Pop quiz: name the famous jazz trumpeter that got his start in bop and yet continued on to greater success for decades after? Who was the trumpeter responsible for discovering Herbie Hancock and putting him on in his band? Who continued to evolve throughout his career, moving first away from a well-regarded quintet and embracing then-controversial electronic instrumentation in the late 60s?
Which trumpeter continued to push beyond the confines of jazz and hit upon the sound of the street and young black America in the 1970s? Who did the critics hate with a passion, leveling at him the heretical cry of “sell out”?
Before you blurt out “Miles Davis” know that this trumpeter was Donaldson Toussaint L’Ouverture Byrd II. Obscured perhaps by the “great men theory” of jazz, Donald Byrd was at most one step behind Davis when it came to major innovations in the genre. And in the 1970s, Byrd finally overtook the more established trumpeter, enjoying chart success and a pop fanbase, a rarity for a jazz musician during that decade. Such success put Byrd albums in any hip record collection in Black households.
That level of ubiquity led Byrd’s music a generation later to underpin the work of rappers, hip-hop producers and R&B artists who grew up on their parents’ records. Among those who sampled him: A Tribe Called Quest, Nas, Erykah Badu, Public Enemy, 2Pac and J. Dilla, to name just a few.
How Byrd leapt from hard bop classicism to hip jazz-funk occurred in the span of a few crucial records recorded in a fecund 3-year span starting in 1969: Fancy Free, Electric Byrd, Kofi, and Ethiopian Knights.
And it wasn’t mere musicianship that fueled this jump so much as Byrd’s life-long quest for knowledge, perception and deep understanding of his history as a Black man in America.
The Detroit native earned a Bachelor’s of Music from Wayne State University while playing in Air Force bands. When he began gigging around New York City, he continued his education. Byrd went on to Manhattan School of Music to earn a master’s degree and got a second from Columbia University. Byrd earned a law degree from Howard University and then his doctorate from Columbia’s Teachers College. That’s Doctor Byrd to you. (Beyond academia, he also earned his pilot’s license; that’s his plane on the cover of 1975’s Places and Spaces.)
Attendant to his studies and his successful career in jazz came an increasing awareness of being a black man in America. “We are trying to discover what is black in this music,” he told the Washington Post back in 1968. At that point, Byrd had cut a series of crackling bop albums with his quintet featuring Sonny Red on alto sax, Cedar Walton on piano, Walter Booker on bass and Billy Higgins on drums. The run culminated with Slow Drag (recorded in May 1967). By that point, the civil rights movement was in full swing, with student sit-ins around the country demanding change.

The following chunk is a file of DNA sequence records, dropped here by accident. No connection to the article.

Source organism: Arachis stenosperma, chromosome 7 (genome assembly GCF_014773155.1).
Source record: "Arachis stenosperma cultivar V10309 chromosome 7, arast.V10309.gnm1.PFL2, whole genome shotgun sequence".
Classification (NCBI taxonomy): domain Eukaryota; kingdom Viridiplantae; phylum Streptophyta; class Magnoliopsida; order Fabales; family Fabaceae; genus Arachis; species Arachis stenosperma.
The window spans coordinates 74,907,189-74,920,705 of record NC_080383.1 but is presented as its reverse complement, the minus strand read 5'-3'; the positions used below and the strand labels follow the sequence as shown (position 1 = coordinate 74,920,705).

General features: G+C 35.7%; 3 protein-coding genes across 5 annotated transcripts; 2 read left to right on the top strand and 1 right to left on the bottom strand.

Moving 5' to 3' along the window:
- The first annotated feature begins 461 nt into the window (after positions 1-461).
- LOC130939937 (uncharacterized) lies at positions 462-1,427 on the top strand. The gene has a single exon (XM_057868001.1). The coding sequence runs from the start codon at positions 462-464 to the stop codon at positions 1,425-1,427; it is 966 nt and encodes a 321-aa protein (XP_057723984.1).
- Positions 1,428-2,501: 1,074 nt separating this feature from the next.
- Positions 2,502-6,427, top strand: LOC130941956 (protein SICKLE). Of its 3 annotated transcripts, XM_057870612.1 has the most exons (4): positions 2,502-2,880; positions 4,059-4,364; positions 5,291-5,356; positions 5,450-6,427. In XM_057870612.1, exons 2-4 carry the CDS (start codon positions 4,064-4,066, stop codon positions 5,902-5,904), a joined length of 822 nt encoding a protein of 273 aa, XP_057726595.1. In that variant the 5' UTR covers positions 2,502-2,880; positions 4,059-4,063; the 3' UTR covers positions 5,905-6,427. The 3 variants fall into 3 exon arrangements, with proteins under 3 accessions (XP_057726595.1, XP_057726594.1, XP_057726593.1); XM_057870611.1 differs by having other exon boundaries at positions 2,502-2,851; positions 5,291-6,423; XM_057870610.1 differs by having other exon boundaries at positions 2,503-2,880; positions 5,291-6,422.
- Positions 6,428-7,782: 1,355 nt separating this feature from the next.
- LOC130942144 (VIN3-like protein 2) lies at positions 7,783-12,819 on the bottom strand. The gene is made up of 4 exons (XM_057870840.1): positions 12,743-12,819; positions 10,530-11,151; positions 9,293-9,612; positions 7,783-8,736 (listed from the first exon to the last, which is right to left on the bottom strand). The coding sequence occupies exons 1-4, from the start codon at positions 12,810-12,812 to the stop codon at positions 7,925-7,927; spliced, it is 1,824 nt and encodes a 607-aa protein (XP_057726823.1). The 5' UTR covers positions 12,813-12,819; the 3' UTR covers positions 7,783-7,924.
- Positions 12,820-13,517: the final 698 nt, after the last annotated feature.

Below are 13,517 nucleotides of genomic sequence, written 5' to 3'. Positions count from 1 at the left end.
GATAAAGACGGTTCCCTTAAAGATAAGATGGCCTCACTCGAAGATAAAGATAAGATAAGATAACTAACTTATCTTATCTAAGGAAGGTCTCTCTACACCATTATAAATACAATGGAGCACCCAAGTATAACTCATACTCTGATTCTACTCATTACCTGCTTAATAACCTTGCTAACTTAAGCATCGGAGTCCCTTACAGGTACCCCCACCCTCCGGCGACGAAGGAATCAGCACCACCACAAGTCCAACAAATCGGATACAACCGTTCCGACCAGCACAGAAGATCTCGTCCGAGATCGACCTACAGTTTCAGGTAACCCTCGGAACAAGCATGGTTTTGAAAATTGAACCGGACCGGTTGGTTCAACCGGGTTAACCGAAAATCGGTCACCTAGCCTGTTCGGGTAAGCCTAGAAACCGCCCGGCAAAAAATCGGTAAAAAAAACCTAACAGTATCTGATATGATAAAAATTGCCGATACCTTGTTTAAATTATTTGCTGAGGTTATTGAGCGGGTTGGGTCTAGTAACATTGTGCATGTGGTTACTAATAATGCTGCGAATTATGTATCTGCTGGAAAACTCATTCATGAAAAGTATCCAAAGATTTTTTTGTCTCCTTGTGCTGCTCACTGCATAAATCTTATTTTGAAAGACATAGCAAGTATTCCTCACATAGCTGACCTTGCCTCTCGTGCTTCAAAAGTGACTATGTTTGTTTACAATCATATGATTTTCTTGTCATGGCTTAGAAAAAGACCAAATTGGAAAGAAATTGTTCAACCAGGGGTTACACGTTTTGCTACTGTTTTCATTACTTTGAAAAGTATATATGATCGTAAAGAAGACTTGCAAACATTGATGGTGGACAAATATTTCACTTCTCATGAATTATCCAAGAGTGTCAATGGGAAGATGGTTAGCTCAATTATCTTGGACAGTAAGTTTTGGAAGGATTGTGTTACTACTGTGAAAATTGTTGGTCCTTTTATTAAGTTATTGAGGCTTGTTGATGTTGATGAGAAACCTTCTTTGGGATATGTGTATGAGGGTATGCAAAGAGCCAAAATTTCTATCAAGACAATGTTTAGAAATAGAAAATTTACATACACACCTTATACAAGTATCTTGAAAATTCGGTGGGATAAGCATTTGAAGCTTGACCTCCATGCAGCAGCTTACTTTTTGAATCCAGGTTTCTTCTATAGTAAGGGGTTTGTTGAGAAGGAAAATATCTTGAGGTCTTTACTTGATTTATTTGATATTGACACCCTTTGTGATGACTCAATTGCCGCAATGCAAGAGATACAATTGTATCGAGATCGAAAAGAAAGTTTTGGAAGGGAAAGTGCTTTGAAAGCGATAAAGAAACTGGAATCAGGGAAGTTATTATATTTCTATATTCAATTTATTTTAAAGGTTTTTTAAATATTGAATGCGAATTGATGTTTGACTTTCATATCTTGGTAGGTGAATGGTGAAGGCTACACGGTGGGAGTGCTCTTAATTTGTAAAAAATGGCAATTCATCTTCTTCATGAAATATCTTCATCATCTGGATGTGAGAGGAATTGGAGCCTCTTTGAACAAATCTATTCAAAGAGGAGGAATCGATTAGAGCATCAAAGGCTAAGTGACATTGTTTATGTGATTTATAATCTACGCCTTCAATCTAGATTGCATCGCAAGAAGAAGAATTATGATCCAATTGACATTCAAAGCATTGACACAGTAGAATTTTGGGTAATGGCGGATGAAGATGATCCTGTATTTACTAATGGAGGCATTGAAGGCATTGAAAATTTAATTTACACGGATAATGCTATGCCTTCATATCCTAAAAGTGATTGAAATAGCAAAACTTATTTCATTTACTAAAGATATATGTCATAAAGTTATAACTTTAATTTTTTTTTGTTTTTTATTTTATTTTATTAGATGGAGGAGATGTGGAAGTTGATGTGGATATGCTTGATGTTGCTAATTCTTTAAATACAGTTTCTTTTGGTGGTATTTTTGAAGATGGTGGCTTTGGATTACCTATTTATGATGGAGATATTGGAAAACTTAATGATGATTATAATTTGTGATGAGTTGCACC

The campus of Howard University was a natural focal point. Established in 1867 as an iconic HBCU, Howard was, ironically, oriented towards the white European canon. Students could be expelled for using the fine arts facilities and practice rooms to play non-Western music. Needless to say, jazz, blues and gospel performances were verboten. Faced with a curriculum wholly divorced from the lived experience of its African-American student body, the students demanded change.
As Natalie Weiner wrote in the liner notes for a recent reissue of Byrd’s 1970 early fusion classic, Fancy Free: “Byrd was brought in (to Howard) as a peace offering during negotiations spurred by the protests — a teacher tasked with starting not only the school’s first jazz band, but also jazz history courses and seminars.” That tension between Black music and white academic institutions remains some 40 years later, as a recent New York Times piece investigated.
Well before he was a teacher, Byrd saw himself as a mentor. While still studying at the Manhattan School of Music he befriended a pianist eight years his junior, Herbie Hancock. Byrd’s 1961 LP Royal Flush marked Hancock’s Blue Note debut and Byrd’s 1962 follow-up Free Form featured Hancock’s first composition. (Byrd also encouraged the young musician to keep control of his publishing, a smart move when Hancock’s “Watermelon Man” became a smash hit for Mongo Santamaria.)
As Hancock described Byrd: “He’s a born educator, it seems to be in his blood, and he really tried to encourage the development of creativity.” Byrd became part of the Howard faculty, but like all great teachers, he understood that he, too, was always learning. “I was greatly influenced by the students,” Byrd said in a 1976 radio interview. “We taught each other, we moved each other.”